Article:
Monarch butterflies, Danaus plexippus, may be one of the most distinctive of all Lepidopterans, almost everyone can identify the formerly ubiquitous species as they flutter by. Their bright orange and black markings make them recognizable to humans and serve as a warning to predators; they may be beautiful, but they are also bitter and toxic. Most Americans are familiar with the species due to watching them hover around gardens and landscapes in the summer, however, that may not be happening with the historical frequency or quantity any longer. Data suggests that this iconic insect may be on its way toward extinction; the U.S. Fish and Wildlife Service (USFWS) recently announced that a subspecies of monarch butterfly may soon be listed and protected under the Endangered Species Act (ESA).
Found throughout the United States, the monarch butterfly migrates great distances over multiple generations every year between breeding and wintering habitats. The best known migratory route is between the U.S. and Mexico, a flight that is upwards of 3,000 miles and plagues with threats and danger. Habitat loss and land use changes are severely impeding migratory routes.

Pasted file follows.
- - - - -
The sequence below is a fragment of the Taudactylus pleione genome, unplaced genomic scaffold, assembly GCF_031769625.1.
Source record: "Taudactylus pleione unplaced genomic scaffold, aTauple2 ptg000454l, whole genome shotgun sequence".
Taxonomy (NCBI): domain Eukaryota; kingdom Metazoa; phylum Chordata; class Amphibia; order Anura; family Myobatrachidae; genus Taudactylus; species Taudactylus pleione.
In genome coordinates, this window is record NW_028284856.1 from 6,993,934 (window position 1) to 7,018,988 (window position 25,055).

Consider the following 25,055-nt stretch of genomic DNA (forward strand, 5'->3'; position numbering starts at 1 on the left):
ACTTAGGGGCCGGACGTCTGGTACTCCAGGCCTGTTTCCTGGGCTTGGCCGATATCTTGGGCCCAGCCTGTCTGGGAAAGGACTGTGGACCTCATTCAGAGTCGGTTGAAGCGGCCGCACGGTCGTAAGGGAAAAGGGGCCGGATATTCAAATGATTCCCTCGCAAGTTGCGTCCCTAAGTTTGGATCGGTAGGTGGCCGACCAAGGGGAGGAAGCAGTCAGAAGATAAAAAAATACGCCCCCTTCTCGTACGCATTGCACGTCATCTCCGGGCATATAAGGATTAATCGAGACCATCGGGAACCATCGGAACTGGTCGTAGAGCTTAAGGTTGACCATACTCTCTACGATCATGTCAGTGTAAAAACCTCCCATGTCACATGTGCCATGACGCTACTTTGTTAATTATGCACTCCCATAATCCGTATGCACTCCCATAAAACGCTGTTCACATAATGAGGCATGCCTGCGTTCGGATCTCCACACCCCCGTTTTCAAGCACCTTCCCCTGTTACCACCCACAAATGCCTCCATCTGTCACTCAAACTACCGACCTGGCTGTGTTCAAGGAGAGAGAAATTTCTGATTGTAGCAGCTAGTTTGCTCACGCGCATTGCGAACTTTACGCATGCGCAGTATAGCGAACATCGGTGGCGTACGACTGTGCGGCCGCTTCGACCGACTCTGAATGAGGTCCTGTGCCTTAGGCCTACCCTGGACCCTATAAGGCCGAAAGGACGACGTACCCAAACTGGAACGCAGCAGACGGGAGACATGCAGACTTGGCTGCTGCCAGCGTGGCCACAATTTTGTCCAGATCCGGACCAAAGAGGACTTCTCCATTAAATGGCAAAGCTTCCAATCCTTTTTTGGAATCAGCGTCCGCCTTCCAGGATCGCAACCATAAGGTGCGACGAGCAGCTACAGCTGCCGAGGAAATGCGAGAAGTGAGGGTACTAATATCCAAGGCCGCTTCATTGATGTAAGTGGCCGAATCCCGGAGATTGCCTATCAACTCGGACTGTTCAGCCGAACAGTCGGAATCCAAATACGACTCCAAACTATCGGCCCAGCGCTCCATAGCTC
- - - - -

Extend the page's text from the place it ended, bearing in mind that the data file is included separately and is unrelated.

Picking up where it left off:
Monarch populations have suffered a serious decline over the last decade which many biologists attribute to the numerous hazards they face during annual migration. Larvae feed primarily on milkweed plants, which have been disappearing across the continent at an alarming rate. The Center for Food Safety, the Xerces Society for Invertebrate Conservation and the Center for Biological Diversity collaborated to submit a petition to add the imperiled subspecies of monarch to the Endangered Species List.
U.S. Fish and Wildlife Service began in 1940, but the ESA didn’t get signed into law until 1973. The goal of the ESA is to protect and attempt to restore animal populations on the verge of extinction. Enforcement and management of the act is administered by the USFWS with assistance from the National Oceanic and Atmospheric Administration (NOAA). The agencies are currently conducting research to determine the efficiency and efficacy of listing a single subspecies. They will be requesting and accepting input from the public and scientists to aid in their determination, data they seek includes: the biology, range and population trends of the subspecies, habitat requirements, genetics and taxonomy; historical and current range, including distribution patterns; historical and current population levels as well as current and projected trends.
For more information on how you can help improve habitat and forage for migrating, breeding and wintering butterflies and other pollinators visit: http://pollinator.org/npw_action.htm.